Nora Quoirin death – Malaysian holiday resort owner says it's 'not impossible' that intruder may have gained entry

THE OWNER of the Malaysian holiday resort where Nóra Quoirin vanished from in 2019 has told an inquest that it was "not impossible" that an intruder may have gained entry.

Helen Todd, the owner of Dusun Rainforest Resort, was quizzed by the Quoirin family lawyer about the security of the vacation spot during an inquest into the girl's death.



When asked by Louise Azmi, the lawyer representing the Quoirin family, whether it would be possible for somebody that was able-bodied and wearing shoes to gain access to the premises, Mrs Todd replied: "It would not be impossible, but it would be highly unusual".

Lawyers for the resort then asked Mrs Todd to elaborate on someone breaking in that would be "highly unusual".

She explained how her family had lived at the resort for more than 30 years and that it "always had been a safe place".

Mrs Todd added: "We never had a burglary and we have never had an intruder in any of our houses."

Nóra went missing from her family’s cottage a day after they arrived for a family vacation at the eco-resort in southern Negeri-Sembilan on August 4 last year.

Following a huge search operation, her unclothed body was found on August 13 close to a stream about 1.6 miles away from the resort.

Her family have has strongly disputed police claims that Nóra – who had a brain development disorder – left the cottage alone and went to hide in the forest.

During the inquest, Ms Azmi asked Mrs Todd about the back and front gates surrounding the holiday resort.

Mrs Todd told the hearing that "you could walk around the fence posts" at the back of the gate but not drive through it.

On the question about the boundary fencing towards the area where Nóra's body was found, the witness described it as "almost flat to the ground."

Mrs Todd said that Nóra would have to climb over the gate and then would have had to deal with the thick undergrowth surrounding the bottom of the fencing.

'Physically frail'

She said it would have been difficult for Nóra to navigate in the dark and without shoes.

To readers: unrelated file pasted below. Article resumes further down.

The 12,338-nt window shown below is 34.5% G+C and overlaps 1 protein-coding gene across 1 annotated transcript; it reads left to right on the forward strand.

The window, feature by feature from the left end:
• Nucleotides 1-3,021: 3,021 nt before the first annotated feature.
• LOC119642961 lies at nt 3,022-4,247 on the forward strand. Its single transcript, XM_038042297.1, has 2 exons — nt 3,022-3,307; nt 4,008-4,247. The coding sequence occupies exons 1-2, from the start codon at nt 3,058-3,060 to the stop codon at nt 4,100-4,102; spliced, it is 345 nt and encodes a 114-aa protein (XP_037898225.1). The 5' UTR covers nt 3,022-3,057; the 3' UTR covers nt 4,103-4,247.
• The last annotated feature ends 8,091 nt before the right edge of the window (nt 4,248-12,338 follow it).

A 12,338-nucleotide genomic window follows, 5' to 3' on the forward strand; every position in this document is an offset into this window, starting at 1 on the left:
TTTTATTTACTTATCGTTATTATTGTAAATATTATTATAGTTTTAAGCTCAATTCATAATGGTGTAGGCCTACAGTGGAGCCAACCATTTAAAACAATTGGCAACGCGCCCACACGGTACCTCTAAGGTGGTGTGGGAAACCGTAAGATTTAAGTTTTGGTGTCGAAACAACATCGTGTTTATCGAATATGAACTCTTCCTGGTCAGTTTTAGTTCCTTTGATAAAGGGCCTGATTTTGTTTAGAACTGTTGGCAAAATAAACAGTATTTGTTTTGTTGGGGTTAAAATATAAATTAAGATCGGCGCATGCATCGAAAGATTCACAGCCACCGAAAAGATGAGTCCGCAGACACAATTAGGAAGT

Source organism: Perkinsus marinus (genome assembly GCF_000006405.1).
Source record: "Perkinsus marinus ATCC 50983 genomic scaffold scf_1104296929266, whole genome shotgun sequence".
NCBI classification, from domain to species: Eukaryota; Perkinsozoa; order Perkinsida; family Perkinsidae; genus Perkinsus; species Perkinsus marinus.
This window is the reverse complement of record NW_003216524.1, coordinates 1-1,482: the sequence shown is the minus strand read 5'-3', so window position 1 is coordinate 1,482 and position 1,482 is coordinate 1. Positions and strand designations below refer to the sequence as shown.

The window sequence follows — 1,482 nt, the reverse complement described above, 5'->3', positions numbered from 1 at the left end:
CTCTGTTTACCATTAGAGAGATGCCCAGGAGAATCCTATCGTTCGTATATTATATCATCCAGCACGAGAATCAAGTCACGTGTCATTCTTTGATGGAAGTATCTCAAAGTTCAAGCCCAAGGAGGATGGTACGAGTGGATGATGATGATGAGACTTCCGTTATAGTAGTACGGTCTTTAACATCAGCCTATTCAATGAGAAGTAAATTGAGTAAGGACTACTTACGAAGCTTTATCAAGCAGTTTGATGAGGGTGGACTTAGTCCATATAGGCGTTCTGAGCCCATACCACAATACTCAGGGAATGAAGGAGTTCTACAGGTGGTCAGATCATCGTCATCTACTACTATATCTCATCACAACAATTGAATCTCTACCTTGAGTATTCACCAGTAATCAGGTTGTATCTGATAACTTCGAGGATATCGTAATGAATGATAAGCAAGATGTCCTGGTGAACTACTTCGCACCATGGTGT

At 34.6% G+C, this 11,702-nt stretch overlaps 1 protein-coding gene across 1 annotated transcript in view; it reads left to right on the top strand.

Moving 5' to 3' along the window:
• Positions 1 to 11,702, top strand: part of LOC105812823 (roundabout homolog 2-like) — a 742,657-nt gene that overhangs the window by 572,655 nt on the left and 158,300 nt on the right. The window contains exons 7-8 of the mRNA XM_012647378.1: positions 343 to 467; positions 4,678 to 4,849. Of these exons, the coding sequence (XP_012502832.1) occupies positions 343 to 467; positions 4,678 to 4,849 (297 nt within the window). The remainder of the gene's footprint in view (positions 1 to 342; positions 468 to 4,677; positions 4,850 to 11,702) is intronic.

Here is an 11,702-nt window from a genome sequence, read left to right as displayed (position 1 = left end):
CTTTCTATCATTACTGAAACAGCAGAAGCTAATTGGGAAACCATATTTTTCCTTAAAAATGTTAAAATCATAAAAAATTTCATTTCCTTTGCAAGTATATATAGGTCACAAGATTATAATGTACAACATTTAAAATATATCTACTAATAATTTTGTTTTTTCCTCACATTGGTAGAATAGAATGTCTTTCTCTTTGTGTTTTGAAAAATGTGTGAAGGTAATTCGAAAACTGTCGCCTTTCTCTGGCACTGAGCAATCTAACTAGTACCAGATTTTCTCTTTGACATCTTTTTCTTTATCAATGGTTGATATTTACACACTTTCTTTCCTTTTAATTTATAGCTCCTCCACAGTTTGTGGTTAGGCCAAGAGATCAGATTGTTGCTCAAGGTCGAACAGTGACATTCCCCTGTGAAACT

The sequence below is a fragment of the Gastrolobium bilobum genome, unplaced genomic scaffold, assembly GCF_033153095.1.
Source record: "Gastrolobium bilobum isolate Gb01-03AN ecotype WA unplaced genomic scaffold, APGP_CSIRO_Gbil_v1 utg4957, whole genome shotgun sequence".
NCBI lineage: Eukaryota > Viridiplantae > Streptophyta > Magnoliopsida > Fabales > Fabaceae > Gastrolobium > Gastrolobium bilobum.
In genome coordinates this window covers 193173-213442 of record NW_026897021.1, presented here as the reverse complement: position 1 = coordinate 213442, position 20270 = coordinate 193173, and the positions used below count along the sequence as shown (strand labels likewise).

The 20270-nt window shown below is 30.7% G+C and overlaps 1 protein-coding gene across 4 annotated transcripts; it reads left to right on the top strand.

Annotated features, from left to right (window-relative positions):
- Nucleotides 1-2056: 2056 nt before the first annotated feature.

Ms Amzi then asked Mrs Todd: "It would not have been possible for her to come out of that gate and make her own way to palm-oil plantation? Would you agree with that?"

Mrs Todd said that she could not comment on that but added that she herself walked the route often, according to the BBC. 

Last week Nóra's teacher told the inquest that she was physically frail and would have found walking even over short distances difficult.

The school’s head teacher Michael Reeves told the inquest in Seremban, Malaysia, that she had had difficulties with "holding balance and posture" and had "weak core muscles", the BBC reports.

"She would have found it [walking over rough terrain] exceptionally difficult even over a short distance," he said.

"The idea of Nóra climbing over fencing is unimaginable.

"She might have climbed over something a foot or so high, but no more than that."

On November 12 her dad Sebastian Quoirin told the inquest that after visiting the area where his daughter was found, he is convinced she would not have been able to “cope at all”.

“I don’t believe she would have coped at all… she didn’t have a survival instinct.

“I don’t believe Nóra would have had the stamina or the strength to be on the move for… days.

Nóra’s mum Meabh said her daughter had "a lot of physical challenges" and had issues with her motor skills and her balance and coordination.

The teenager had problems with her "core strength", weighed 4st 7lb and had a mental age of "five or six", her mum told the inquest.

The inquest into Nóra's death continues.



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